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Nissan's Electric Leaf set for production
Nissan Motor Co. has collected nearly 20,000 pre-orders for an all-electric Leaf car that it plans to start selling in the United States and Japan in December.

"The production for 2010 is already sold out," said Carlos Ghosn, chief executive of Nissan and its French partner and shareholder Renault SA.

Nissan has gathered 13,000 pre-orders from prospective American buyers who paid a $100 refundable deposit, and 6,000 pre-orders in Japan, Ghosn said. The automaker will start taking firm orders in August.

Speaking before the Detroit Economic Club, Ghosn said the nearly 20,000 hand-raisers were individuals, not fleet buyers.

The battery-powered Leaf, expected to cost around $25,000 after U.S. federal and state incentives for clean car purchases, is the first of several electric cars that Renault and Nissan will market globally. By 2013, they expect to sell a combined 500,000 electric cars under the Renault, Nissan and Infiniti brands.

Some industry analysts and executives at rival companies question whether the market is ready for all-electric vehicles without a back-up gas engine, but Ghosn shrugged off their views.

"We're not questioning ourselves. We're already in it," he told reporters after his speech to the Economic Club. "The more we advance into it, the more we feel comfortable with it."

Ghosn travels to Tennessee for a ground-breaking today of a battery plant at Nissan's Smyrna facilities, funded with the help of a $1.4 billion loan from the U.S. Department of Energy.

The Leaf also will be produced in Tennessee, which is home to Nissan's new U.S. headquarters.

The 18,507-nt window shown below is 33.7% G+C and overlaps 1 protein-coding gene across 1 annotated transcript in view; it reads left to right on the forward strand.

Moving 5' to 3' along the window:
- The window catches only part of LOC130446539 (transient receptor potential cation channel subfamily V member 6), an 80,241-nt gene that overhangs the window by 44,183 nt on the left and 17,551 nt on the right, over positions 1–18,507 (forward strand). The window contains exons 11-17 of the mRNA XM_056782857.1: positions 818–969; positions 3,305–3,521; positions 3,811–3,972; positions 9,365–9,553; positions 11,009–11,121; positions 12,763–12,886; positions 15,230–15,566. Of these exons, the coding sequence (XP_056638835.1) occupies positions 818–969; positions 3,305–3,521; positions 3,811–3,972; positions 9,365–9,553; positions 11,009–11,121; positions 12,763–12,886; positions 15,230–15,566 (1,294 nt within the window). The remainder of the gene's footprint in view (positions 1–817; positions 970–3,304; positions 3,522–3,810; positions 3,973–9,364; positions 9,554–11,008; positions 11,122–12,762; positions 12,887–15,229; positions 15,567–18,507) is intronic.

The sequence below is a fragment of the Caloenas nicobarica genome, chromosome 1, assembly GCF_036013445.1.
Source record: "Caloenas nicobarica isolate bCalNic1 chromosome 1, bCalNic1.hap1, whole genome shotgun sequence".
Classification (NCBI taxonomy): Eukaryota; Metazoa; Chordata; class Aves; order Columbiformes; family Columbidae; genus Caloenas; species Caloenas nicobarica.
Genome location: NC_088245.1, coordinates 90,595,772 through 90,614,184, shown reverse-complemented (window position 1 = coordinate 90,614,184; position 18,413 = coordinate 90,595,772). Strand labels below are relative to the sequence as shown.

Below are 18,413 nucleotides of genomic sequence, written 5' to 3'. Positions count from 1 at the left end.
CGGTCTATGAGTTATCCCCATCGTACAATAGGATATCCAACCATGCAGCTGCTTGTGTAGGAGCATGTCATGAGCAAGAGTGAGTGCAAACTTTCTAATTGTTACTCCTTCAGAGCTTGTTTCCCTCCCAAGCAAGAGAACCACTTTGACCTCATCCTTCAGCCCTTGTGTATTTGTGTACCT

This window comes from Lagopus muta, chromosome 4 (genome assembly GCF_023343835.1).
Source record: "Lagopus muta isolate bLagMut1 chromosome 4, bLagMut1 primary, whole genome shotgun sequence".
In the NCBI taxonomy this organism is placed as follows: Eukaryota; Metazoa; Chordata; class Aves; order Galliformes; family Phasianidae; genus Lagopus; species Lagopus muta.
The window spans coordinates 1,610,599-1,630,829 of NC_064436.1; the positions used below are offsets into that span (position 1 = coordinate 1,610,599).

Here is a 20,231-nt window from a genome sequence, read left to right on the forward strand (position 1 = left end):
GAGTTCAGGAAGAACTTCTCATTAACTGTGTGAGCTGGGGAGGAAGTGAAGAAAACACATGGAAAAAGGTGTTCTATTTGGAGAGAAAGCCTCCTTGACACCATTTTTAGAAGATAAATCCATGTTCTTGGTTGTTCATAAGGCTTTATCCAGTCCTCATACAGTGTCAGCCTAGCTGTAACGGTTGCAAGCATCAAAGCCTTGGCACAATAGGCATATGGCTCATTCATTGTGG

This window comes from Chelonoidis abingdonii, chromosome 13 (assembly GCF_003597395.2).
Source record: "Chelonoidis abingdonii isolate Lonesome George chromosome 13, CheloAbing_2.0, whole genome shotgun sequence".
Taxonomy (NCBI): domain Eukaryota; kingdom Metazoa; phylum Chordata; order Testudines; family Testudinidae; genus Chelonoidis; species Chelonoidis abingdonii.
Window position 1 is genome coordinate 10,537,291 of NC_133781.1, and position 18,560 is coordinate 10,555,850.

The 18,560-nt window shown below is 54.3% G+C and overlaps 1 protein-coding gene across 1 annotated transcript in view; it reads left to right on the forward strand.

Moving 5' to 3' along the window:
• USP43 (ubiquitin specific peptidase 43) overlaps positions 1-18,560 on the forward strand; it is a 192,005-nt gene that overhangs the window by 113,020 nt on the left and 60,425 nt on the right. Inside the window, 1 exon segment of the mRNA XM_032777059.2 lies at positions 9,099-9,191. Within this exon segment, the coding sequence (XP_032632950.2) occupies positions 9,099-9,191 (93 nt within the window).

"Nissan has gone from being a company that's not known for electrification to having the first" of a new generation of affordable, battery-electric vehicles, said Daniel Cheng, a Southfield-based partner at consultant A.T. Kearney. "Electric vehicles are something everyone's doing."

Toyota Motor Corp. said Thursday it would invest $50 million in electric car manufacturer Tesla Motors Inc. Toyota said it would develop an electric car with Tesla, which already sells an electric roadster priced at more than $100,000.

"It's not a surprise," Ghosn said, when asked about the deal. "We're going to see a lot of carmakers getting into electric cars, with or without partners."

Nissan is rolling out the Leaf slowly, and will make it available initially only in select markets with charging infrastructure.

Ghosn said Nissan doesn't want to sell Leaf cars to customers who wouldn't be able to charge it easily, and might be disappointed.

Asked whether his medium-term sales forecast might be over-optimistic, he said Renault had orders for more than 100,000 electric cars from customers in Denmark and Israel, where Renault has teamed up with Palo Alto, Calif.-based battery and services provider Better Place.

Half a million vehicles may seem like a lot, Ghosn said, but account for less than 1 percent of annual vehicle sales worldwide.

Polls in Europe show that up to 10 percent of respondents in some countries say they want electric cars, he said. Detroit News

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